"If you find that plaintiff's mother was the agent of plaintiff in caring for and supervising the child in question at the time of her death, and that plaintiff's mother was negligent in this respect -- the negligence is imputed to plaintiff as a matter of law.

"To constitute an agency there must have been a contractual relationship between the plaintiff and her mother for the care of the child while plaintiff was working -- a mere friendly or filial service gratuitously rendered is not a relationship under which negligence of the party rendering the service is imputed to the party in whose behalf it is rendered. To constitute an agency under which negligence of its agent is imputed to the principal the principal must retain some control over the manner of the supervision."

In addition, in instructing the jury that a child of the age of the deceased was incapable of contributory negligence as a matter of law, the court added: "However, any contributory negligence on the part of the mother or her agent is a bar to their recovery."

Plaintiff contends that the rendition of those instructions on agency and imputed contributory negligence constituted reversible error. For the reasons which follow we agree.

As Professor Prosser notes: "Except for vestigial remnants which are at most moribund historical survivals, 'imputed contributory negligence' in its own right has now disappeared. The result at which the courts have arrived is that the plaintiff will never be barred from recovery by the negligence of a third person unless the relation between them is such that the [26 Cal.App.3d 486] plaintiff would be vicariously liable as a defendant to another who might be injured." (Prosser on Torts (3d ed.) p. 502.) [1] In the absence of a true agency relationship, the negligence of a third person caring for a child at the parent's request will not be imputed to the parent. (Casas v. Maulhardt Buick, Inc., 258 Cal.App.2d 692, 703 [66 Cal.Rptr. 44].) [2] While a member of a family may be an agent of another member of the family, for purposes of imputing negligence the mere gratuitous performance of familial services by one for the other does not convert the family activity into a joint enterprise (Flores v. Brown, 39 Cal.2d 622, 630 [248 P.2d 922]) or establish a principal and agency relationship between them (Casas v. Maulhardt Buick, Inc., supra, 258 Cal.App.2d 692, 703).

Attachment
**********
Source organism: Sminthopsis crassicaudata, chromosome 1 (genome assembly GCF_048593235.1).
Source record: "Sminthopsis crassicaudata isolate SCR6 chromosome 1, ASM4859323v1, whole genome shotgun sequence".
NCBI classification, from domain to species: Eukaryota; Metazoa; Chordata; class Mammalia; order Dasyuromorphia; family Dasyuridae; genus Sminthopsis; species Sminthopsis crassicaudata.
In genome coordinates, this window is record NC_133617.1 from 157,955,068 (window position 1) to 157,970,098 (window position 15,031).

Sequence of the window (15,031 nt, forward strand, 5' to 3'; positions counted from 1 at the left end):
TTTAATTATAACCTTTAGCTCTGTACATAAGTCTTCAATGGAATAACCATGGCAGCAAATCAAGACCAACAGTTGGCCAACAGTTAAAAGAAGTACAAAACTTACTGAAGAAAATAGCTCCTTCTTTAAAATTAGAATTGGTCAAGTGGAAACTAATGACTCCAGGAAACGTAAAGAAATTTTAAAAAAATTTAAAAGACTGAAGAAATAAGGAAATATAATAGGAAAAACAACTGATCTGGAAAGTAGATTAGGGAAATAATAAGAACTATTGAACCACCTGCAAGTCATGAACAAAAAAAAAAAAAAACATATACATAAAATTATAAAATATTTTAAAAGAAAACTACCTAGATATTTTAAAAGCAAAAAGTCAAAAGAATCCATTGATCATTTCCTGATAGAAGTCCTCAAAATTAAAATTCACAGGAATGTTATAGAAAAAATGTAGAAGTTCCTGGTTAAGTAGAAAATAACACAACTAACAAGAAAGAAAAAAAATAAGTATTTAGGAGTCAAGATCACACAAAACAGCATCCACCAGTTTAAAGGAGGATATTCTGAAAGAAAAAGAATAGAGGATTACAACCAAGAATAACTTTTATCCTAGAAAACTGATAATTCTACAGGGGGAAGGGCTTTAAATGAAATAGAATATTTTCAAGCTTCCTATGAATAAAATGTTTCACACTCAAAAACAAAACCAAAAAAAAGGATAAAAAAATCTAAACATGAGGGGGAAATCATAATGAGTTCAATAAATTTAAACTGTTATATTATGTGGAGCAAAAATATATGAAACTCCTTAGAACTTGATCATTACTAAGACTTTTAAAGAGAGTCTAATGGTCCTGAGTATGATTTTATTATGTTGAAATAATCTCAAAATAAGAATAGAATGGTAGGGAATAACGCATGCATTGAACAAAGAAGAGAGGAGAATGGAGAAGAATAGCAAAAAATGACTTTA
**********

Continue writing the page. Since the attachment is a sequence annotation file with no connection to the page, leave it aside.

In the instant case there was no evidence of a contractual arrangement between plaintiff and her mother for the care of the child or evidence that plaintiff retained the right to control the manner in which supervision over the child should be exercised. Here, as in Casas v. Maulhardt Buick, Inc., supra, 258 Cal.App.2d 692, the evidence merely showed that Mrs. Bugbee was gratuitously rendering a familial service in caring for her granddaughter on the date of the accident.

[3] Defendant asserts that the negligence of any third party in caring for a child at the request of the parent is imputed to the parent as a matter of law citing Welch v. Gardner, 187 Cal.App.2d 104 [9 Cal.Rptr. 453]; Gavin v. Watt, 144 Cal.App.2d 238 [300 P.2d 842]; and Springer v. Sodestrom, 54 Cal.App.2d 704 [129 P.2d 499]. The cases cited do not support the sweeping proposition urged by defendant. Welch v. Gardner, supra, and Springer v. Sodestrom, supra, involved the negligence of a hired baby sitter and a "nurse," respectively. In Gavin v. Watt, supra, the court simply assumed, without discussion, that the negligence of the child's grandmother was imputable to the parent. As noted in Casas v. Maulhardt Buick, Inc., supra (258 Cal.App.2d 692, at p. 704, fn. 7) the issue concerning the basis for vicarious liability was not involved or discussed in Gavin.